Is the cloud secure?
Cloud Security vs On Premise Security
Many of my discussions lately have centered around moving to the cloud. I don’t think it’s a conversation that’s going away anytime soon. There is one question that always gets asked that I wanted to talk about today. Is the cloud secure?
The short answer is yes, with a few small caveats. Here is a quick side by side breakdown of how your on-premise server compares to most cloud solutions for security. Not all cloud solutions are created equal, so you should check with your provider to see what their uptime guarantee and redundancy is. There are also awesome ways to set up on premise servers to get great redundancy and automatic failover. Most small businesses don’t have that kind of setup however, so my chart compares what I typically see and not what could be.
On Premise Server Cloud Solution
|Single Physical Server||Typically set up in a cluster with high availability to provide a high level of uptime|
|Lock on the door to the server closet||Biometric scanning on all doors to gain access. Only given to those who have gone through an approval process and done a background check|
|Firewall||The datacenter itself will frequently have multiple firewalls and additional security in addition to your own firewall if you are collocating|
|Single Power Connection||Access to multiple power grids|
|Battery Backup||Multiple power grids along with battery backup and generators|
|Single Internet Connection||Multiple Internet connections with different providers and failover setup|
|Can be configured for compliance, but has none out of the box||Most data centers meet compliance standards for HIPAA, PCI-DSS, SSAE-18, SOC, and NIST out of the box|
|Server Closet Cooling Unit||Huge centralized redundant cooling systems|
|No Uptime Guarentee||Most will give at least 99.99% guarantee of uptime|
As you can see most cloud solutions win in every category. Physical security, redundancy, cyber security, and more. So yes, the cloud is secure. Most of the breaches we see happening with cloud solutions are caused by the user and not the cloud provider. That’s something worth a couple of thoughts as well.
What to look out for
When you’re evaluating your options for moving to the cloud you should ask a bunch of questions. You should ask them what their uptime is, what security measures they put in place, and what redundancy they have deployed for their users. Ask them what happens if a disaster strikes?
You should also ask them about backups of the data. Frequently it seems users assume that every cloud solution automatically backs up their data. This is not always the case.
Office 365 is a good example. While they have a 99.99% uptime, they don’t do backups of client data. They do have a “recycle bin” where deleted data can be salvaged for 30 days, but after that data that a user deletes is gone. For this reason, we recommend that folks use an office 365 backup solution.
Many cloud providers will have similar policies, so be sure to check that your backup plan extends to the data you have on the cloud and that sufficient safeguards have been put in place.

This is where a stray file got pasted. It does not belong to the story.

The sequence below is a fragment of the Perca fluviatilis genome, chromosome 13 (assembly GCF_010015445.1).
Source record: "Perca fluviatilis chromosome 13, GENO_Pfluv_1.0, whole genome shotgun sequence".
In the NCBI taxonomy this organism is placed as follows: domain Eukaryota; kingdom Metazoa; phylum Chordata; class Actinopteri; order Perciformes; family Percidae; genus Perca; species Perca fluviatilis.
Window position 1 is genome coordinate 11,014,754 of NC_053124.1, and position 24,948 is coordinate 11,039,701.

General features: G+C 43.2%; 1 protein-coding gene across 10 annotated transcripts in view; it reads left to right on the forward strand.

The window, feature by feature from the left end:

One of the great things about the cloud is that your data is accessible anywhere. This can also be a security concern, because if a bad actor gets your username and password, THEY can access your data from anywhere.
One of the simplest and most effective solutions to this problem is multifactor authentication. I wrote about this a couple of weeks ago. See the blog article here.
Using MFA allows you to easily secure those cloud accounts and eliminate almost all the threats you would face from stolen credentials.
Another potential threat you should have a plan for with cloud solutions is insider threats. Most commonly this would come in the form of a disgruntled employee that got let go. Since they have access to that data from home, they could steal company secrets, client lists, or delete important information.
This is probably a rare case, but it makes sense to have a plan of action in place. That way immediately upon termination you can shut down that employees’ access to all company data so they have no chance to do anything untoward.
Most cloud solutions have great controls available to you to secure your data and limit access. However many of them leave the configuration of those tools up to you. You still must set up security settings. You must set file permissions. Your organization may still oversee a quality backup solution as well as monitoring and maintenance of that solution.
It’s possible that you will need to configure additional security settings such as data loss prevention and others to ensure that sensitive data doesn’t leave the cloud unencrypted.
Most of the major cloud providers have all these and more security features available to you, but it’s up to you to turn them on and make sure they’re working properly.
Final Thoughts – Is the Cloud Secure?
Yes, the cloud is secure. Business owners and stakeholders need to be aware of some of the specific things to look for to ensure their data is safe. They need to ask good questions and make intelligent decisions about how cloud solutions are managed. In addition, they need to not assume that security and backups are “built in” with cloud solutions and take the additional steps necessary to secure their data.
As always, we’re here to help. Migrating to the cloud can be a challenge. i.t.NOW has helped tons of clients make the move successfully and secure their data. We can help you too. Call us today.